the skin of a cyborg or the fluid and caressing metal of a Paco Rabanne dress. In her paintings on metal Marie d’Elbée projects us into another universe, we lose ourselves in a tactile mesh of repetitive landscapes, are we in a seabed inhabited by fur-like sea anemones? No. Sun-Dog: a sun that becomes a dog and a dog that becomes a sun is a microscopic vision as if projected into an infinite space. Rather than being a companion animal, the dog becomes world, one in which we lose ourselves as the scales of the elements merge. This notion of hybridisation of the living also unfolds with Lydia Delikoura and Solanne Bernard. In her ceramics with iridophoric surfaces, Solanne Bernard blurs the status between human, plant and animal. The consciousness is lost in the face of forms that could just as easily be Aloe Vera or octopus tentacles, these alien forms lead us to realise that it is first and foremost nature that created its own repertoire of motifs that can circulate from one living form to another. This idea continues in Lydia Delikoura’s marble sculptures where the motif of nature is present through the use of sacred geometry. The marble movements come as quotations of different geometrical patterns and shapes that are repeated in nature. Representing the circulation of energies, they frame petrified plants in a pink jelly, the artist bypasses the girly archetype of this colour to plunge it into a historical mysticism, which she presents herself by saying: “Pink in this context is used beyond its obvious associations with femininity; a force which binds the sacred with the mundane, the domestic with the industrial. The cultural and spiritual dimensions of pink are challenged; a religio-aesthetic environment which simultaneously gravitates towards the material and earthly. The muted pink Byzantine tiles are a platform for a new dialogue to emerge; they contain multiple layers of time; the iconography pigments in which they bathe radiate a tenderness, a captivating and unthreatening colour which radiates sympathy.” Through the polychromy and polymorphism of their works, it is finally a certain emotional iridescence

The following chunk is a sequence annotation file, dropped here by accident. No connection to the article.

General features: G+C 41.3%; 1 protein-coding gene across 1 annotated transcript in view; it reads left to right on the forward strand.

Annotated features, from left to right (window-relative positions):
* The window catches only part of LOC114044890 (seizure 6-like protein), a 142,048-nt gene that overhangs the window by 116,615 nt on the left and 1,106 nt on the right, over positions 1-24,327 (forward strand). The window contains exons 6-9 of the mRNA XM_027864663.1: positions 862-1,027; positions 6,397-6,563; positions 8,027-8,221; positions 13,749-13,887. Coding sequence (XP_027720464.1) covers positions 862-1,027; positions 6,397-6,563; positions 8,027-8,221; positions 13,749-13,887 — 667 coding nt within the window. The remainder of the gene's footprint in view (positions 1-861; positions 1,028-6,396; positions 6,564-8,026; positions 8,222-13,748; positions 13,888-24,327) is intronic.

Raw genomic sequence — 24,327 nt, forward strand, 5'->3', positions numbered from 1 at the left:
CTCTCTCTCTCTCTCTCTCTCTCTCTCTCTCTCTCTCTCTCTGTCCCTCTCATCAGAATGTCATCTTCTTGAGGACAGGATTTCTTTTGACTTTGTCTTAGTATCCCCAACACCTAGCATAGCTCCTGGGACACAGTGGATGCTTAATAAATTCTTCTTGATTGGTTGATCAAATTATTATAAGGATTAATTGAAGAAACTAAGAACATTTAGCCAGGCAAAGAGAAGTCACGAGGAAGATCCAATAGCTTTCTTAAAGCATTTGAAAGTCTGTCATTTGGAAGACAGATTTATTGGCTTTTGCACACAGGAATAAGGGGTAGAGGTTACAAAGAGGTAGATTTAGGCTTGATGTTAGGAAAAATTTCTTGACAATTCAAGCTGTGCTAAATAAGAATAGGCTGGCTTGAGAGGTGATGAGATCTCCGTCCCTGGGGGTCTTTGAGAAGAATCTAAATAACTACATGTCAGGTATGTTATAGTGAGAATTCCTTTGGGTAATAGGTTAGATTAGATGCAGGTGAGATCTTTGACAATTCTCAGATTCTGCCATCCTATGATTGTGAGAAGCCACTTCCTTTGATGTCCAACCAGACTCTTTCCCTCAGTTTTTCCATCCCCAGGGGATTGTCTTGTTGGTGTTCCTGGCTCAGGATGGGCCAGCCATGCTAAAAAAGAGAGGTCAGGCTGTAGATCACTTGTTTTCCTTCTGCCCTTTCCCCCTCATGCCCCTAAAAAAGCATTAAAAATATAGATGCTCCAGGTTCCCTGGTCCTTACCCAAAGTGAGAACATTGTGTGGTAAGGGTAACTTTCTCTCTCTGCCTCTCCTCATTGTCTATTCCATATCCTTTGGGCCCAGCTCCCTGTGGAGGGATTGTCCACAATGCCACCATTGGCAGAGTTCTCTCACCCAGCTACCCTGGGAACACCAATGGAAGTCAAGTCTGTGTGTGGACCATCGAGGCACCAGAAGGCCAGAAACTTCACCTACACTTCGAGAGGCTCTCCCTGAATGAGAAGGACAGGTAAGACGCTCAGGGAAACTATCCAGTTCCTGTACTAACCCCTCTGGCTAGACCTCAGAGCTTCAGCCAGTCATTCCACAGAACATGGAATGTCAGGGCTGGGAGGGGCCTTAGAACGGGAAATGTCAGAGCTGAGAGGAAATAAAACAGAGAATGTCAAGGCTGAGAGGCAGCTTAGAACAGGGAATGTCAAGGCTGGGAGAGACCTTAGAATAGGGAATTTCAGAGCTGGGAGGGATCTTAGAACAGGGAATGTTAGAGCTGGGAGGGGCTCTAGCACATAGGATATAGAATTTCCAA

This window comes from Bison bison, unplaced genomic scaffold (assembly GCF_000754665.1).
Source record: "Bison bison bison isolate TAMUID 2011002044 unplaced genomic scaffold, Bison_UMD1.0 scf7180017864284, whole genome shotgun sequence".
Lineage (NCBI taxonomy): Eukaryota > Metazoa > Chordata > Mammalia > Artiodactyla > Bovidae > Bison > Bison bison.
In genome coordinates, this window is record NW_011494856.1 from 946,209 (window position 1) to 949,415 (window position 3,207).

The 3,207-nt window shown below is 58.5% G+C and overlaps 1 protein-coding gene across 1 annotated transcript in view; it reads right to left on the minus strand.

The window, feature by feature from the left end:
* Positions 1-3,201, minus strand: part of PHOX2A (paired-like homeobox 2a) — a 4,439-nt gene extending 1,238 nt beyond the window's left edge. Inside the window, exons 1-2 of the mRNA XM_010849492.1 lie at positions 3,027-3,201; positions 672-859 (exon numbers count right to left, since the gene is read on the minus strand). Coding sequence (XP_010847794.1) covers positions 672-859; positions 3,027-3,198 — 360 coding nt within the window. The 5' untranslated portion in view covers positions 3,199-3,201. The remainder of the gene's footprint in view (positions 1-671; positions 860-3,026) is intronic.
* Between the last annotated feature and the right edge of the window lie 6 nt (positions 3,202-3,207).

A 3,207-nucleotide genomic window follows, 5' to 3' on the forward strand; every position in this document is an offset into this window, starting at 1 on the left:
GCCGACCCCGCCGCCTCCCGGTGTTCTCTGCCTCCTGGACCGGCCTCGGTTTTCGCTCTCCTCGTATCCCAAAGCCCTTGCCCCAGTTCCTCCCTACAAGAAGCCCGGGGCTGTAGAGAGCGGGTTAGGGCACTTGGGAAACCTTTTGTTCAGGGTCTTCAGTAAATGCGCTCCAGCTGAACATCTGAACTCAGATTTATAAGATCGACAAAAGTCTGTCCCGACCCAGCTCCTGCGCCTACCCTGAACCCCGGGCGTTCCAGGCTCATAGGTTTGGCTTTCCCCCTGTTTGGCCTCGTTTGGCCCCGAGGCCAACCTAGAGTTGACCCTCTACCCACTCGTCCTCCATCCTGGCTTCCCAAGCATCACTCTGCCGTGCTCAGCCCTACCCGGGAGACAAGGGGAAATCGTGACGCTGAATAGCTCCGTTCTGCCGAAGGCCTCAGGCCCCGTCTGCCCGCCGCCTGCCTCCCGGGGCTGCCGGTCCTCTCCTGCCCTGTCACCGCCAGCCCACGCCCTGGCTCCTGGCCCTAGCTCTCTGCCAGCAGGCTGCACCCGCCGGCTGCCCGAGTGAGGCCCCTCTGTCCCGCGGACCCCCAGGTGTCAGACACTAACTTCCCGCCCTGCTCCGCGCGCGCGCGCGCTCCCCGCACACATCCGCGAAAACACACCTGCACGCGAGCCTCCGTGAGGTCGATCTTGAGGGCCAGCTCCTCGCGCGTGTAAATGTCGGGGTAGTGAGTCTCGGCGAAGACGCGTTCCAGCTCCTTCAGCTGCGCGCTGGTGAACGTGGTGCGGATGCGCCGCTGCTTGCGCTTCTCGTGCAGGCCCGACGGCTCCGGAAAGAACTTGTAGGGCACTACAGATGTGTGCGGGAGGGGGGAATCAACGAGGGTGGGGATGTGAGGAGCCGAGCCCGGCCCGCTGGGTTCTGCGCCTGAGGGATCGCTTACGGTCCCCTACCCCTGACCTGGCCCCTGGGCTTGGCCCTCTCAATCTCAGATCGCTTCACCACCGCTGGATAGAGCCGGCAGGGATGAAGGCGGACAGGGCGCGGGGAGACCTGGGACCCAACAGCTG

that Bregje Sliepenbeek, Lydia Delikoura, Charlotte Nieuwenhuys, Solanne Bernard and Marie d’Elbée speak to us about. They invoke an emotion that demands attention, that slips between forms and through hybridization makes new ones appear. Far from the fantastic, by becoming aware of the plurality of the worlds that surround us, they refuse the normativity that would make it possible to be visible and recognizable at first glance.

A group show with
Solanne Bernard, Lydia Delikoura, Marie d’Elbée, Charlotte Nieuwenhuys and Bergje Sliepenbeek